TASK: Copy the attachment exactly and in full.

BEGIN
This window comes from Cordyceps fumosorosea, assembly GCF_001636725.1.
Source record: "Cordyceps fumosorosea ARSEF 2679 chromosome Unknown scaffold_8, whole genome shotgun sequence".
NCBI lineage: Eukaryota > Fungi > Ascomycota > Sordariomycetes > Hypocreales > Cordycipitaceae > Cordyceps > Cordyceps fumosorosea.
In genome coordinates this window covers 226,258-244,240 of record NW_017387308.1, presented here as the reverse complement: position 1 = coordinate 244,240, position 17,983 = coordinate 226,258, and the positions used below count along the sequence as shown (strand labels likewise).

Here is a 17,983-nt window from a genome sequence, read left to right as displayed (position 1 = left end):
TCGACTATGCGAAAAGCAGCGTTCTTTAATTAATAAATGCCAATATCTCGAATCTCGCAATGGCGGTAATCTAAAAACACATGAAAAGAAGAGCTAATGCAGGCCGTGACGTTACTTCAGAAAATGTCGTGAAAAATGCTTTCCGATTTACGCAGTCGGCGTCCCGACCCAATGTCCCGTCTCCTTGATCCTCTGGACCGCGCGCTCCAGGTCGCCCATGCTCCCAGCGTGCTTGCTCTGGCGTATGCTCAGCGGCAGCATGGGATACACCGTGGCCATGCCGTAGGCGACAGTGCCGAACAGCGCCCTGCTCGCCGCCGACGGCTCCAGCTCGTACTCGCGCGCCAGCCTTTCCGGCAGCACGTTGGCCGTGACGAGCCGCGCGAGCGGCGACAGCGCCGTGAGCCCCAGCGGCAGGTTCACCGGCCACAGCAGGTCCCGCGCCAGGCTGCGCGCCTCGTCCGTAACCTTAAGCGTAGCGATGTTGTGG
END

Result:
This window comes from Cordyceps fumosorosea, assembly GCF_001636725.1.
Source record: "Cordyceps fumosorosea ARSEF 2679 chromosome Unknown scaffold_8, whole genome shotgun sequence".
NCBI lineage: Eukaryota > Fungi > Ascomycota > Sordariomycetes > Hypocreales > Cordycipitaceae > Cordyceps > Cordyceps fumosorosea.
In genome coordinates this window covers 226,258-244,240 of record NW_017387308.1, presented here as the reverse complement: position 1 = coordinate 244,240, position 17,983 = coordinate 226,258, and the positions used below count along the sequence as shown (strand labels likewise).

Here is a 17,983-nt window from a genome sequence, read left to right as displayed (position 1 = left end):
TCGACTATGCGAAAAGCAGCGTTCTTTAATTAATAAATGCCAATATCTCGAATCTCGCAATGGCGGTAATCTAAAAACACATGAAAAGAAGAGCTAATGCAGGCCGTGACGTTACTTCAGAAAATGTCGTGAAAAATGCTTTCCGATTTACGCAGTCGGCGTCCCGACCCAATGTCCCGTCTCCTTGATCCTCTGGACCGCGCGCTCCAGGTCGCCCATGCTCCCAGCGTGCTTGCTCTGGCGTATGCTCAGCGGCAGCATGGGATACACCGTGGCCATGCCGTAGGCGACAGTGCCGAACAGCGCCCTGCTCGCCGCCGACGGCTCCAGCTCGTACTCGCGCGCCAGCCTTTCCGGCAGCACGTTGGCCGTGACGAGCCGCGCGAGCGGCGACAGCGCCGTGAGCCCCAGCGGCAGGTTCACCGGCCACAGCAGGTCCCGCGCCAGGCTGCGCGCCTCGTCCGTAACCTTAAGCGTAGCGATGTTGTGG